Stansbury v. Federal Home Loan Mortgage Corporation et al, No. 7:2016cv00516 - Document 45 (W.D. Va. 2017)

Court Description: MEMORANDUM OPINION. Signed by District Judge Elizabeth K. Dillon on 8/31/2017. (ck)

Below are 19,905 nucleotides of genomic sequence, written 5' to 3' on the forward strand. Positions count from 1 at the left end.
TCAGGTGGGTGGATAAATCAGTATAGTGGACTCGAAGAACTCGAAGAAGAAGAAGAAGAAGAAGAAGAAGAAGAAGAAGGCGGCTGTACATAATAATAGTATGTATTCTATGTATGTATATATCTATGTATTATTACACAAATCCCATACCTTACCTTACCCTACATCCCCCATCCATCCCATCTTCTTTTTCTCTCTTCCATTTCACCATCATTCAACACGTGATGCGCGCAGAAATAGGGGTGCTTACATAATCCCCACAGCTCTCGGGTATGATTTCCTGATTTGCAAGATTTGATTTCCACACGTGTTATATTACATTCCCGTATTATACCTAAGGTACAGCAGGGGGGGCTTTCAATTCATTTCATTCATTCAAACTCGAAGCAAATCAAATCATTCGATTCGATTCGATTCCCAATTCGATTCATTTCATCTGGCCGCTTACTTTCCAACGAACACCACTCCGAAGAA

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Stansbury v. Federal Home Loan Mortgage Corporation et al Doc. 45 IN THE UNITED STATES DISTRICT COURT FOR THE WESTERN DISTRICT OF VIRGINIA ROANOKE DIVISION HOLLIE L. STANSBURY, Plaintiff, v. FEDERAL HOME LOAN MORTGAGE CORPORATION, et al, Defendants. ) ) ) ) ) ) ) ) ) ) Civil Action No. 7:16-cv-00516 By: Elizabeth K. Dillon United States District Judge MEMORANDUM OPINION Plaintiff Hollie Stansbury’s home was foreclosed upon after she defaulted on a mortgage loan that she obtained from Wells Fargo’s predecessor-in-interest. In this action against Wells Fargo, ALG, Federal Home Loan Mortgage Corporation (Freddie Mac), and Willow Way—four entities involved in the foreclosure and sale of her home—Stansbury asserts that the defendants breached the note and deed of trust and seeks to rescind the sale of her property to Willow Way. Before the court are: (1) a motion to dismiss Stansbury’s first amended complaint, in which all defendants join (Dkt. No. 17); (2) an additional motion to dismiss the first amended complaint filed by Willow Way, the ultimate purchaser of the foreclosed property (Dkt. No. 13); (3) Stansbury’s motion for leave to file a second amended complaint (Dkt. No. 30), which defendants resist on futility grounds; and (4) Stansbury’s motion to amend her motion for leave to file a second amended complaint, which defendants oppose because it is futile and prejudicial to Willow Way. (Dkt. No 35.) All of these motions have been briefed and are ripe for disposition. For the reasons stated below, the court will grant defendants’ motions to dismiss and deny Stansbury’s requests for leave to amend. Dockets.Justia.com I. BACKGROUND In 2006, Hollie Stansbury’s late husband Richard Stansbury obtained a mortgage loan from Franklin Community Bank. The loan was evidenced by a note that Richard Stansbury signed and secured by a deed of trust that Richard Stansbury and Hollie Stansbury signed. Franklin Community Bank immediately transferred the loan to Sidus Financial, LLC, which in turn transferred it to Wells Fargo. Richard Stansbury died in 2007, and Hollie Stansbury served as administrator of his estate. At some point, she contacted Wells Fargo to inform the company of his death and to have herself, as administrator, substituted for him on the loan. After Richard Stansbury’s death, the loan fell into arrears. On August 19, 2014, Wells Fargo mailed an acceleration notice addressed to Richard Stansbury at the property address, where Hollie Stansbury lived, but Stansbury never received that letter. Stansbury’s breach of contract claim rests, in substantial part, on allegations that this letter did not comply with the cure notice requirements of the deed of trust. The court will discuss the letter further in section II.B., below. In 2015, Wells Fargo approved Richard Stansbury’s estate for a trial loan modification plan (the trial period plan or TPP) under the federal government’s Home Affordable Modification Program (HAMP). Hollie Stansbury accepted the trial period plan and made three timely payments. However, after her third payment, Wells Fargo notified Stansbury that her application for a permanent loan modification had been denied1 and directed ALG, its substitute trustee, to foreclose on Stansbury’s property. ALG conducted a foreclosure sale on January 4, 2016, and Wells Fargo made the high bid and purchased the property for significantly less than its actual value. Wells Fargo conveyed the home to Federal Home Loan Mortgage Corporation 1 Stansbury’s first amended complaint asserted that Wells Fargo told her that it denied her application because it did not receive necessary paperwork from Stansbury. (Am. Compl. ¶ 34.) The proposed amendments change that allegation, but that change does not affect the court’s analysis. 2 (Freddie Mac) by trustee’s deed, and Freddie Mac then sold the home, for less than market value and sight unseen, to Willow Way. Stansbury sued Wells Fargo, Freddie Mac, ALG, and Willow Way. Her first amended complaint asserts three counts. Count One alleges that the defendants failed to comply with provisions of the note and deed of trust requiring that they provide a cure notice to the borrowers, because: (1) the August 19, 2014 letter was incorrectly addressed to Richard Stansbury; (2) the letter did not adequately inform Stansbury of her right to cure; and (3) Stansbury was brought current on her loan by entering into the trial loan modification, and Wells Fargo never sent her another cure notice before the foreclosure sale. Count One also seeks to rescind the sale of the property to Willow Way. Count Two asserts that Wells Fargo violated a consent order between Wells Fargo and the Office of the Comptroller of Currency that, in Stansbury’s estimation, regulates Wells Fargo’s foreclosure procedures and was incorporated into the deed of trust by the document’s “applicable law” provision. Finally, Count Three asserts a stand-alone claim for breach of implied covenants of good faith and fair dealing. Defendants have moved to dismiss all of these counts for failure to state a claim, and Willow Way has filed an additional motion to dismiss asserting that its purchase of the property cannot be rescinded because Willow Way was a good faith purchaser for value. After defendants filed their motions to dismiss, Stansbury filed two motions to amend her complaint. The court will analyze the motions to dismiss and then decide how, if at all, the proposed amendments would affect its analysis. II. DISCUSSION A. Rule 12(b)(6) Standard A motion to dismiss under Rule 12(b)(6) tests the legal sufficiency of a complaint to determine whether the plaintiff has properly stated a claim. Edwards v. City of Goldsboro, 178 3 F.3d 231, 243 (4th Cir. 1999). To survive a motion to dismiss under Rule 12(b)(6), “a complaint must contain sufficient factual matter, accepted as true, to ‘state a claim to relief that is plausible on its face.’” Ashcroft v. Iqbal, 556 U.S. 662, 678 (2009) (quoting Bell Atl. Corp. v. Twombly, 550 U.S. 544, 570 (2007)). “A claim has facial plausibility when the plaintiff pleads factual content that allows the court to draw the reasonable inference that the defendant is liable for the misconduct alleged,” Iqbal, 556 U.S. at 678, and establishes “more than a sheer possibility that a defendant has acted unlawfully.” Id. Unadorned allegations of wrongdoing, “formulaic recitation[s]” of the elements of a claim, and “‘naked assertions’ devoid of ‘further factual enhancement’” are insufficient to state viable claims. Id. (quoting Twombly, 550 U.S. at 555– 57). B. Breach of Note and Deed of Trust In Count One, Stansbury claims that Wells Fargo breached the note and deed of trust by failing to provide her with the cure notice those documents required. The note and deed of trust were attached as exhibits to Stansbury’s amended complaint, and the relevant sections of those documents provide as follows: Note ¶ 6. BORROWER’S FAILURE TO PAY AS REQUIRED .... (B) Default. If I do not pay the full amount of each monthly payment on the date it is due, I will be in default. (C) Notice of Default. If I am in default, the Note Holder may send me a written notice telling me that if I do not pay the overdue amount by a certain date, the Note Holder may require me to pay immediately the full amount of the Principal which has not been paid and all the interest that I owe on the that amount. That date must be at least 30 days after the date on which the notice is mailed to me or delivered by other means. 4 (D) No Waiver By Note Holder. Even if, at a time when I am in default, the Note Holder does not require me to pay immediately in full as described above, the Note Holder will still have the right to do so if I am in default at a later time. (Am. Compl. Ex. A (Note) ¶ 6, Dkt. No. 10-1.) Deed of Trust ¶ 22. Acceleration: Remedies. Lender shall give notice to the Borrower prior to acceleration following the Borrower’s breach of any covenant or agreement in this Security Instrument (but not prior to acceleration under Section 18 unless Applicable Law provides otherwise). The notice shall specify: (a) the default; (b) the action required to cure the default (c); a date, not less than 30 days from the date the notice is given to Borrower, by which the default must be cured; and (d) that failure to cure the default on or before the date specified in the notice may result in acceleration of the sums secured by this Security Instrument and sale of the Property. The notice shall further inform Borrower of the right to reinstate after acceleration and the right to bring a court action to assert the non-existence of a default or any other defense of Borrower to acceleration and sale. If the default is not cured on or before the date specified in the notice, Lender at its option may require immediate payment in full of all sums secured by this Security Instrument without further demand and may invoke the power of sale and any other remedies permitted by Applicable Law. Lender shall be entitled to collect all expenses incurred in pursuing the remedies provided in this Section 22, including, but not limited to, reasonable attorneys’ fees and costs of title evidence. (Am. Compl. Ex. B (Deed of Trust) ¶ 22, Dkt. No. 10-2.) Stansbury claims that Wells Fargo violated these provisions in three ways. The first two stem from the August 19, 2014 acceleration notice. First, Stansbury asserts that the letter did not give “notice to the Borrower” as required by the deed of trust because it was addressed to Richard Stansbury, rather than Hollie Stansbury or Richard Stansbury’s estate, and because Richard Stansbury was no longer alive when the letter was sent. Second, Stansbury claims that 5 the letter did not clearly communicate that she had the right to cure her default. Third, notwithstanding the terms of the letter, Stansbury claims that her membership in the trial loan modification program brought her current on her mortgage obligations, so the loan documents required Wells Fargo to send her another cure notice before foreclosing on her home, which Wells Fargo never did. A deed of trust is a contract, which, like any other contract, is construed according to ordinary contract interpretation principles. Johnson v. Fed. Home Loan Mortg. Corp., No. 7:12cv-507, 2013 U.S. Dist. LEXIS 97713, at *8–9 (W.D. Va. July 11, 2013); Matthews v. PHH Mortg. Corp., 724 S.E.2d 196, at *200–01 (Va. 2012). “Under Virginia law, a viable breach of contract claim has three elements: ‘(1) a legally enforceable obligation of a defendant to a plaintiff; (2) the defendant’s violation or breach of that obligation; and (3) injury or damage to the plaintiff caused by the breach of obligation.’” Mayo v. Wells Fargo Bank, N.A., No. 4:13-cv163, 2015 U.S. Dist. LEXIS 26383, at *12 (E.D. Va. Mar. 4, 2015) (quoting Filak v. George, 594 S.E.2d 610, 614 (Va. 2004)); Squire v. Va. Hous. Dev. Auth., 758 S.E.2d 55, 60 (Va. 2014). The Supreme Court of Virginia has defined a “material breach of contract” as “a failure to do something that is so fundamental to the contract that the failure to perform the obligation defeats an essential purpose of the contract.” Countryside Orthopaedics v. Peyton, 541 S.E.2d 279, 285 (2001). The essential purposes of a deed of trust are two-fold: “to secure the lenderbeneficiary’s interest in the parcel it conveys and to protect the borrower from acceleration of the debts and foreclosure on the securing property prior to the fulfillment of the conditions precedent it imposes.” Matthews, 724 S.E.2d at 200. In Virginia, “adherence to a Deed of Trust is measured by the standard of substantial compliance.” Mayo, No. 4:13-cv-163, 2015 U.S. Dist. LEXIS at *15 (citing Va. Hous. Dev. Auth. v. Fox Run Ltd. P’ship, 497 S.E.2d 747 (Va. 1998)). 6 Before deciding whether Wells Fargo failed to comply substantially with the deed of trust, the court must address Stansbury’s challenge to the applicable standard. Citing two recent opinions from the Supreme Court of Virginia—Squire v. Virginia Housing Development Authority, 758 S.E.2d 55 (Va. 2014), and Newport News Shipbuilding Employees Credit Union v. Busch, No. 150678, 2016 Va. Unpub. LEXIS 18 (Va. June 16, 2016) (unpublished)— Stansbury argues that Virginia law now requires strict compliance,2 rather than mere substantial compliance, with the terms of a deed of trust. However, the cases that Stansbury cites do not stand for that proposition. In Squire, the Supreme Court of Virginia reversed the circuit court’s grant of a demurrer on claims that a lender had not complied with a deed of trust. The deed of trust in that case incorporated the United States Department of Housing and Urban Development (HUD) regulations that required lenders to conduct, or at least arrange, a face-to-face meeting with borrowers before initiating foreclosure. 758 S.E.2d at 60. Since the plaintiff alleged that the lender had failed to have a face-to-face meeting with her or to make reasonable efforts to schedule such a meeting, the court found her complaint sufficient to survive demurrer. Id. at 61. The court did not discuss material breach or the substantial compliance standard in its opinion. In Busch, the lender (Bayport) sent the borrower a pre-acceleration notice that gave the borrower less than the 30-day period required by the deed of trust to cure his default. Bayport then sold the property and filed a summons against the plaintiff for unlawful detainer in Virginia general district court. The general district court awarded Bayport possession, and the plaintiff appealed to the circuit court. The circuit court held that Bayport had not substantially complied with the pre-acceleration notice requirement and instructed Bayport to begin the foreclosure 2 Stansbury uses the term “strict liability” throughout her opposition brief. (Dkt. No. 20.) Of course, this is not a tort case. Although “strict liability” is not an accurate way of stating that Wells Fargo must adhere strictly to the language of the loan documents, the court understands that to be Stansbury’s argument. 7 proceedings anew. Bayport appealed, arguing that the general district court lacked jurisdiction to try title in an unlawful detainer proceeding. No. 150678, 2016 Va. Unpub. LEXIS 18, at *1–3. The Supreme Court of Virginia agreed. Id. at *5. Since Busch alleged facts that brought the validity of the trustee’s deed into doubt, the court found that the case raised a bona fide question of title—a question the general district court lacked jurisdiction to answer. Id. at *6–7. In order to decide whether the general district court lacked jurisdiction, the court applied the rule from Parrish v. Fannie Mae, 787 S.E.2d 116 (2016), a companion case decided the same day.3 There, as in Busch, a defendant in an unlawful detainer proceeding challenged the validity of a trustee’s deed, and the court addressed the same question: when does a former homeowner’s challenge to the validity of a trustee’s deed divest the general district court of jurisdiction over an unlawful detainer action. Id. at 119. In Virginia, general district courts have jurisdiction to try actions for unlawful detainer but not to try title. Id. at 120. The Parrish court held that whether the challenge to the trustee’s deed removed an unlawful detainer action from the general district court’s jurisdiction turned on whether the homeowner’s allegations were “sufficient to state a bona fide claim that the foreclosure sale and trustee’s deed could be set aside in equity”—that is, whether the allegations would be “sufficient to survive demurrer” if filed as a complaint in the circuit court. Id. at 122. Since the Busch court applied that rule and found that the general district court lacked jurisdiction, the case implies that Busch could survive demurrer on allegations that the lender did not give the required 30 days to cure. The court finds no reason in Busch or Squire to depart from the substantial compliance standard. Whether the lender substantially complied with the terms of the loan agreement was not before the court in Busch. No. 150678, 2016 Va. Unpub. LEXIS 18, at *6 n.1. And neither 3 Stansbury relies heavily on Parrish in support of her “breach of applicable law” claim, and the court will discuss the case more fully in that section. 8 case stated or implied that deeds of trust were held to a strict compliance standard. In both cases, the lender clearly failed to do something that the deed of trust required as a precondition to foreclosure—in Squire, to provide a face-to-face meeting, and in Busch, to provide a 30-day notice period. These failures would amount to breaches of the deeds of trust under the substantial compliance standard. So, the court finds no support in those cases for abandoning the substantial compliance standard, and the court will apply that standard here. Having determined the applicable standard, the court now turns to Stansbury’s specific arguments. First, Stansbury argues that Wells Fargo’s August 19, 2014 acceleration notice breached the deed of trust because it was not addressed to her, either in her personal capacity or in her capacity as administrator of Richard Stansbury’s estate—it was addressed to Richard Stansbury.4 Although the letter was in fact addressed to Richard Stansbury, that does not amount to a breach of the deed of trust. On its face, the deed of trust required Wells Fargo to send notice to either borrower, at the property address unless otherwise notified. (Deed of Trust ¶ 15.) Richard Stansbury was listed as a borrower on the deed of trust, and the notice was sent to the property address. Sending the acceleration notice to Richard Stansbury clearly accomplished the essential purpose of the acceleration notice provision of the deed of trust, and Stansbury’s argument that Wells Fargo had to distinguish between Richard Stansbury and his estate or his administrator would elevate form over substance. After all, it is reasonable to assume that an individual charged with the administration of a borrower’s estate would read mail addressed to him, see Bender v. Rochester, 765 F.2d 7, 12 (2d Cir. 1985), and requiring this distinction by the 4 To the extent that Stansbury suggests that the acceleration notice was insufficient because she never received it, the court disagrees. Although the court accepts Stansbury’s contention as true, the deed of trust makes notice effective when sent by first class mail. (Deed of Trust ¶ 15.) Stansbury does not allege that the notice was never sent, and the fact that she did not receive it does not amount to a breach of the deed of trust. See Matanic v. Wells Fargo Bank, N.A., No. 3:12cv472, 2012 WL 4321634, at *5 (E.D. Va. Sept. 19, 2012) (concluding notice was proper because relevant action under plain meaning of terms of deed of trust was mailing); See also Estrella v. Wells Fargo Bank, N.A., No. 2:11cv414, 2011 WL 6825619, at *3 (E.D. Va. Dec. 28, 2011) (concluding notice was proper because date of mailing satisfied terms of deed of trust). 9 lender would defeat the purpose of having an administrator. Accordingly, the court finds that Wells Fargo substantially complied with the note and deed of trust by sending the cure notice to Richard Stansbury at the property address. Next, Stansbury argues that, even if the acceleration notice had been addressed properly and even if she had received that notice, the notice was defective because it did not communicate that Stansbury had the right to cure as required by the deed of trust. In support of this position, Stansbury cites the following language from the letter: You have the right to reinstate your Mortgage Note and Mortgage or Deed of Trust after acceleration, and to have enforcement of the Mortgage discontinued and to have the Mortgage Note and Mortgage remain fully effective as if acceleration had never been required. However, any future negotiations attempting to reinstate your loan or any payment of less than the full amount due shall not require Wells Fargo Bank, N.A.’s waiver of the acceleration unless otherwise agreed to, in writing, by Wells Fargo Bank, N.A. (Compl. Ex. C (emphasis added).) In Stansbury’s estimation, the emphasized language suggests that, even if a borrower tried to cure, Wells Fargo could still foreclose. Stansbury claims that this language was part of Wells Fargo’s plan to prevent borrowers from curing. Of course, homeowners who believed that Wells Fargo could foreclose on their home even if they tried to cure would be less likely to put money toward curing their default. So, Stansbury argues, by using language that made borrowers think that they did not have an absolute right to cure, Wells Fargo sought to give itself more opportunities to foreclose on homes. It is well established that “[a] deficient acceleration notice may constitute a material breach.” Johnson, No. 7:12-cv-507, 2013 U.S. Dist. LEXIS 97713, at *9 (citing Bayview Loan Serv., LLC v. Simmons, 654 S.E.2d 898, 901 (Va. 2008)). But language in an acceleration notice need not be identical to the language of the deed of trust in order to comply with it. Townsend v. 10 Fannie May, 923 F. Supp. 2d 828, 836 (W.D. Va. 2013). Language that is functionally equivalent and communicates the borrower’s rights to the borrower does not defeat the essential purpose of the deed of trust. Id.; Mayo, No. 4:13-cv-163, 2015 U.S. Dist. LEXIS 26383, at *8; Matanic v. Wells Fargo Bank, N.A., No. 3:12-cv-472, 2012 U.S. Dist. LEXIS 134154, at *15 (E.D. Va. Sept. 19, 2012); see Johnson, No. 7:12-cv-507, 2013 U.S. Dist. LEXIS 97713, at *10 (noting that “immaterial differences in language will not nullify a substantially conforming notice of acceleration”). Reading the acceleration notice as a whole, the court cannot agree that the quoted language casts doubt on Stansbury’s right to cure. The acceleration notice clearly describes the acceleration process and tells Stansbury of her right “to reinstate [her] Mortgage Note and Mortgage or Deed of Trust after acceleration, and to have enforcement of the Mortgage discontinued and to have the Mortgage Note and Mortgage remain fully effective as if acceleration had never been required.” (Compl. Ex. C.) The language on which Stansbury relies merely establishes that, if she wants to reinstate her loan without paying the balance in full, Wells Fargo must agree to the arrangement in writing. That requirement does not contradict her right to cure by repaying the balance of the loan in full. Thus Stansbury’s breach of contract claim cannot proceed on this theory. 5 Finally, Stansbury argues that, once she entered the HAMP program, her loan was brought out of accelerated status and Wells Fargo was required to send her another acceleration notice before foreclosing on her property. At the very least, Stansbury claims, the language of the TPP documents was ambiguous as to whether the program brought Stansbury out of accelerated status such that a new acceleration notice should be required. Again, the court 5 Two Virginia circuit courts have considered identical language and reached the same conclusion. McGraw v. Wells Fargo Bank, N.A., No. CL16-237 (Spotsylvania Cty. Oct. 17, 2016); Nester v. Fed. Nat’l Mortgage Assoc., No. CL 15-36 (Amelia Cty. May 2, 2016). 11 cannot agree. Nothing in the referenced documents suggests that Stansbury’s participation in the HAMP program brought her underlying loan current; in fact, the documents repeatedly state that Stansbury’s loan and loan requirements would remain in effect during the trial payment period and would be modified only upon her completion of the program. (E.g., Am. Compl. Ex. D (“The trial period is temporary, and your existing loan and loan requirements remain in effect and unchanged during the trial period.”).) Thus, the court cannot find that Wells Fargo was required to send Stansbury an additional cure notice. Accordingly, Count One of Stansbury’s amended complaint fails to state a viable claim and must be dismissed pursuant to Rule 12(b)(6). C. Breach of Applicable Law Provision In Count Two of her complaint, Stansbury asserts that her deed of trust incorporated an April 13, 2011 consent order between Wells Fargo and the Office of the Comptroller of Currency and that Wells Fargo breached the deed of trust by violating that consent order. Article IX of the consent order required Wells Fargo to submit a plan that included, among other things, procedures to ensure timely and effective communication between Wells Fargo and borrowers during the loan modification and foreclosure process and to ensure that Wells Fargo engaged in good faith efforts at loss mitigation and foreclosure prevention. (Am. Compl. Ex. H (Consent Order) Article IX.) Stansbury asserts that this consent order was incorporated into her loan documents by language in the deed of trust providing that “[a]ll rights and obligations contained in this Security Instrument are subject to any requirements and limitations of Applicable Law.” (Deed of Trust ¶ 16.) “Applicable Law” is defined elsewhere as “all controlling applicable federal, state and local statutes, regulations, ordinances and administrative rules and orders (that have the effect of law) as well as all applicable final, non-appealable judicial opinions.” (Deed 12 of Trust ¶ (J).) Wells Fargo argues, among other things, that the consent order is not applicable law for purposes of the deed of trust.6 The court agrees with Wells Fargo. Whether the deed of trust at issue here incorporates the April 13, 2011 consent order is a question of contract interpretation. Wilkins v. United States, No. 2:15-cv-566, 2016 U.S. Dist. LEXIS 61466, at *9 (E.D. Va. May 9, 2016); see Townsend v. Fannie Mae, 923 F. Supp. 2d 828, 841 (W.D. Va. 2013); see also Matthews, 724 S.E.2d at 200–01. Courts usually construe phrases like “all applicable law” to exclude laws that are not already applicable at the time the contract was formed, even if those laws would otherwise be relevant to the parties or their agreement. Townsend, 923 F. Supp. 2d at 841; Wilkins, No. 2:15-cv-566, 2016 U.S. Dist. LEXIS 61466, at *9–10 (collecting cases). Relying on this principle, the United States District Court for the Eastern District of Virginia has declined to read the April 13, 2011 consent order into “applicable law” provisions of deeds of trust executed before that order. Wilkins, No. 2:15-cv-566, 2016 U.S. Dist. LEXIS 61466, at *10–11; Simon v. PNC Bank, N.A., No. 2:14-cv-523, 2015 U.S. Dist. LEXIS 50930, at *17–18 (E.D. Va. Apr. 15, 2015). Stansbury recognizes these cases but asserts that the Supreme Court of Virginia overruled them in Parrish, 787 S.E.2d 116 (2016), albeit without analysis. As discussed above, the Parrish court addressed the general district court’s jurisdiction to hear unlawful detainer cases that raise questions of title and described the situations in which a homeowner seeking to challenge title can divest the general district court of jurisdiction. In that case, the homeowners (the Parrishes) conveyed their property by deed of trust to secure a loan. Eventually, their property was foreclosed upon and transferred by trustee’s deed to Fannie Mae, which filed an unlawful detainer action against the Parrishes in general district court. In response to the 6 Defendants also argue that Stansbury lacks standing to enforce the consent order, that the consent order provides no private cause of action, and that the consent order expired in May 2016. The court need not reach these issues. 13 unlawful detainer action, the Parrishes asserted that their deed of trust incorporated 12 C.F.R. § 1024.41(g), a regulation that prevented lenders from foreclosing if the borrower had submitted a loss mitigation application more than 37 days before the foreclosure sale. Since the Parrishes had submitted such an application, they claimed that Fannie Mae could not foreclose. The general district court granted Fannie Mae possession, as did the circuit court on a de novo appeal. Id. at 119–20. On appeal from the circuit court, the Supreme Court of Virginia held that general district courts lack jurisdiction over unlawful detainer actions where the homeowner could raise a legitimate question of title—i.e., where he or she could allege facts sufficient to place the validity of the trustee’s deed in doubt. Id. at 123. Applying that rule to the facts before it, the court found that the Parrishes’ allegations that their deed of trust incorporated 12 C.F.R. § 1204.41(g) and that Fannie Mae violated that regulation by foreclosing on their home despite their loss mitigation application were sufficient to raise a bona fide question of title and divest the general district court of subject matter jurisdiction. In so finding, the court suggested that those allegations would be sufficient to survive demurrer if filed in the circuit court. Id. Stansbury asserts that, because the deed of trust in Parrish incorporated regulations that did not exist yet, that case overruled the line of cases finding that applicable law provisions similar to the one at issue in this case did not incorporate the consent order. But Parrish did not consider whether the language of the deed of trust properly incorporated the regulations at issue.7 Instead, the court’s holding was based on the Parrishes’ allegations that their deed of trust 7 Stansbury’s brief includes a block quotation, apparently attributed to the Parrish court, which recites an applicable law provision identical to the one at issue here. (Pl.’s Br. Opp’n 23–24, Dkt. No. 20.) That block quotation is included without citation in Stansbury’s brief and does not appear in the Parrish opinion. The court is aware that plaintiff’s counsel in this case was the attorney for the homeowners in Parrish and is presumably privy to information about the case that the court does not have. But the facts recited in that block quotation were not part of the Parrish court’s analysis, and plaintiff’s representation to the contrary is, at best, misleading. 14 incorporated those regulations. See id. at 119. The cases Stansbury claims Parrish overruled are consistent with this conclusion. Those cases do not stand for the proposition that a deed of trust cannot incorporate applicable law that does not exist yet—they simply establish that clear language is necessary to do so. See Wilkins, No. 2:15-cv-566, 2016 U.S. Dist. LEXIS 61466, at *10 (“General precepts of contract law direct that, absent clear language to the contrary, courts should not interpret contracts to incorporate future changes to the law.”) (first emphasis added) (quoting Condel v. Bank of Am., N.A., No. 3:12-cv-212, 2012 U.S. Dist. LEXIS 93206, at *24 (E.D. Va. 2012)). The court therefore disagrees with Stansbury’s interpretation of Parrish. This case is indistinguishable from Wilkins and Simon, and this court reaches the same result. The deed of trust was signed in 2006, over five years before the consent order. The definition of “applicable law” in Stansbury’s deed of trust—like the deeds of trust in those cases—does not include language incorporating future changes in the law. Accordingly, the court finds that the deed of trust, on its face, did not incorporate the consent order and that Wells Fargo’s purported violations of that order did not amount to a breach of the deed of trust.8 D. Breach of Implied Covenant of Good Faith and Fair Dealing Count Three of Stansbury’s amended complaint asserts that defendants breached implied covenants of good faith and fair dealing contained in the note and deed of trust through their communications during the TPP and ultimately by foreclosing on her property. “In Virginia, every contract contains an implied covenant of good faith and fair dealing.” Wolf v. Fannie Mae, 512 F. App’x 336, 345 (4th Cir. 2013) (quoting Enomoto v Space Adventures, Ltd., 624 F. Supp. 2d 443, 450 (E.D. Va. 2009)); see Virginia Vermiculite, Ltd. V. W.R. Grace & Co., 156 F.3d 535, 8 Notably, even if the consent order were incorporated into the deed of trust, it merely required Wells Fargo to submit proposals for handling pre-foreclosure activities—not to take any action vis-a-vis Stansbury. (Am. Compl. Ex. H); Simon v. PNC Bank, N.A., 2015 U.S. Dist. LEXIS 50930, at *17–18 (E.D. Va. April 16, 2015). So Stansbury’s claims would fail even if the consent order was part of the deed of trust. 15 541–42 (4th Cir. 1998). “However, ‘no implied duty arises with respect to activity governed by express contractual terms.’” Baird v. Fed. Hom Mortg. Corp., No. 3:15-cv-41, 2016 U.S. Dist. LEXIS 41938, at *22 (W.D. Va. Mar. 29, 2016) (quoting Skillstorm, Inc. v. Elec. Data Sys., LLC, 666 F. Supp. 2d 610, 620 (E.D. Va. 2009)). “Thus, the covenant of good faith and fair dealing does not preclude a party from exercising valid contractual rights, ‘as long as that party does not exercise those rights in bad faith.’” Id. (quoting Wolf, 512 F. App’x at 345). Although it is not entirely clear from the first amended complaint, it appears that Stansbury’s claim for breach of implied covenant of good faith and fair dealing relies on the same factual allegations as her breach of contract claims. Because defendants could not breach their implied covenants of good faith and fair dealing by exercising their contractual rights, and because Stansbury’s complaint includes no allegations that defendants exercised contractual discretion in bad faith, dishonestly, or unfairly, see Wolf, 512 F. App’x at 345, the court must dismiss this claim. Baird, No. 3:15-cv-41, 2016 U.S. Dist. LEXIS 41938, at *22 (dismissing an identical claim in analogous circumstances); accord Morrison v. Wells Fargo Bank, N.A., 30 F. Supp. 3d 449, 456 (E.D. Va. 2014); Vazzana v. Citimortgage, Inc., No. 7:12-cv-497, 2013 U.S. Dist. LEXIS 78541, at *12–13 (W.D. Va. June 4, 2013). E. Rescission In addition to joining the other defendants’ motion to dismiss, Willow Way filed a separate motion asserting that its purchase of the property could not be rescinded because Willow Way was a good faith purchaser for value. The court need not reach this issue. Because the court has determined that each of Stansbury’s claims fails as a matter of law, she has no viable claim for rescission against Willow Way. 16 F. Leave to Amend Having resolved defendants’ motions to dismiss, the court must now address Stansbury’s requests for leave to amend. At the hearing on defendants’ motion, Stansbury’s counsel told the court that he had received additional documents from Stansbury that could change some of her factual allegations. On March 1, 2017, Stansbury filed a motion for leave to file a second amended complaint. Based on a letter from Wells Fargo discovered after the amended complaint was filed, the proposed second amended complaint removed an allegation that Wells Fargo denied Stansbury’s application because it had not received documents that it had in fact received (Am. Compl. ¶ 72) and added allegations that the newfound communications violated the April 13, 2011 consent order incorporated into the deed of trust by the applicable law provision. (Prop. 2d Am. Compl. ¶¶ 72–76, 79–80.) Before the court ruled on Stansbury’s request for leave to amend, Stansbury filed a motion to further amend the proposed second amended complaint so that she could incorporate a letter she recently received from Wells Fargo. In that letter, a Wells Fargo representative stated that the company had “determined that [it] didn’t process [Stansbury’s] application submitted 5/6/2014 with the level of service that [it] would like” and offered her a $300 credit toward reapplying for financing. (Pl.’s 2d Mot. Am. Ex. 1.) Stansbury characterizes this letter as a “candid admission” by a Wells Fargo representative that Stansbury’s application for a loan modification was “not properly handled by Wells Fargo.” (Prop. 2d Am. Compl. (Revised) ¶ 47.) Federal Rule of Civil Procedure 15 instructs courts to grant leave to amend “freely . . . when justice so requires.” Fed. R. Civ. P. 15(a)(2). This is a “liberal” standard that “gives effect to the federal policy in favor of resolving cases on their merits instead of disposing of them on 17 technicalities.” Laber v. Harvey, 438 F.3d 404, 426 (4th Cir. 2006) (en banc). The Fourth Circuit has recognized that leave to amend “should only be denied if one of three facts is present: ‘the amendment would be prejudicial to the opposing party, there has been bad faith on the part of the moving party, or amendment would be futile.’” Mayfield v. NASCAR, 674 F.3d 369, 379 (4th Cir. 2012) (quoting Matrix Capital Mgmt. Fund, L.P. v. BearingPoint, Inc., 576 F.3d 172, 193 (4th Cir. 2009)). An amendment is futile “if the proposed amended complaint fails to satisfy the requirements of the federal rules,” Katyle v. Penn Nat’l Gaming, Inc., 637 F.3d 462, 471 (4th Cir. 2011) (quoting United States ex rel. Wilson v. Kellogg Brown & Root, Inc., 525 F.3d 370, 376 (4th Cir. 2008)); for example, if the proposed amended complaint would itself be subject to dismissal under Rule 12(b)(6). See Wilson, 525 F.3d at 376. Because Stansbury’s complaint could not survive a motion to dismiss even with the proposed amendments, the court will deny her motions for leave to amend as futile. Although the first set of proposed amendments provides new theories of how Wells Fargo violated the consent order—i.e., by failing to give Stansbury a legitimate reason for denying her loan modification application and by not communicating with Stansbury through a single point of contact (Prop. 2d Am. Compl. ¶¶ 72–76)—the court has already determined that the consent order was not applicable law under the deed of trust. So, new purported violations of the consent order cannot save Stansbury’s claims. Nor would the May 26, 2017 letter affect the viability of Stansbury’s claims. That letter indicates that Wells Fargo did not process a May 6, 2014 “application for home financing” properly—not an application for a loan modification. (Prop. 2d Am. Compl. (Revised) Ex. E.) Stansbury’s revised second amended complaint includes a new allegation that she submitted documents associated with her loan modification application on May 6, 2014. (Id. ¶ 38.) But 18 even if the court assumes that the May 26, 2017 letter meant to refer to a loan modification application, the court has already examined Wells Fargo’s alleged conduct and determined that it did not violate the terms of the deed of trust. A letter suggesting that Wells Fargo believed that it handled unspecified elements of the loan modification process unprofessionally is insufficient, by itself, to establish that it breached Stansbury’s note or deed of trust. Thus Stansbury’s proposed amendments are futile, and the court will deny her request for leave to amend. III. CONCLUSION For the foregoing reasons, the court will grant defendants’ motion to dismiss and deny Stansbury’s motions for leave to amend. Entered: August 31, 2017. /s/ Elizabeth K. Dillon Elizabeth K. Dillon United States District Judge 19